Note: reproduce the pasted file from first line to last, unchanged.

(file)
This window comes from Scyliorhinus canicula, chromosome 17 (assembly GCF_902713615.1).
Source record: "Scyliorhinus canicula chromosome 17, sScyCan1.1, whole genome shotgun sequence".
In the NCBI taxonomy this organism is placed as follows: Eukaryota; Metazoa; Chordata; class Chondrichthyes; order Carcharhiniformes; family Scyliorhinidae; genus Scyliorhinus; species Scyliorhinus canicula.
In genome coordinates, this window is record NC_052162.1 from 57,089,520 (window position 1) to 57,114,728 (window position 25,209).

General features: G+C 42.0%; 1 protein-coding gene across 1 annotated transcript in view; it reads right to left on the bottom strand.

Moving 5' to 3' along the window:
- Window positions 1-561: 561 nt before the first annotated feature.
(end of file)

This window comes from Scyliorhinus canicula, chromosome 17 (assembly GCF_902713615.1).
Source record: "Scyliorhinus canicula chromosome 17, sScyCan1.1, whole genome shotgun sequence".
In the NCBI taxonomy this organism is placed as follows: Eukaryota; Metazoa; Chordata; class Chondrichthyes; order Carcharhiniformes; family Scyliorhinidae; genus Scyliorhinus; species Scyliorhinus canicula.
In genome coordinates, this window is record NC_052162.1 from 57,089,520 (window position 1) to 57,114,728 (window position 25,209).

General features: G+C 42.0%; 1 protein-coding gene across 1 annotated transcript in view; it reads right to left on the bottom strand.

Moving 5' to 3' along the window:
- Window positions 1-561: 561 nt before the first annotated feature.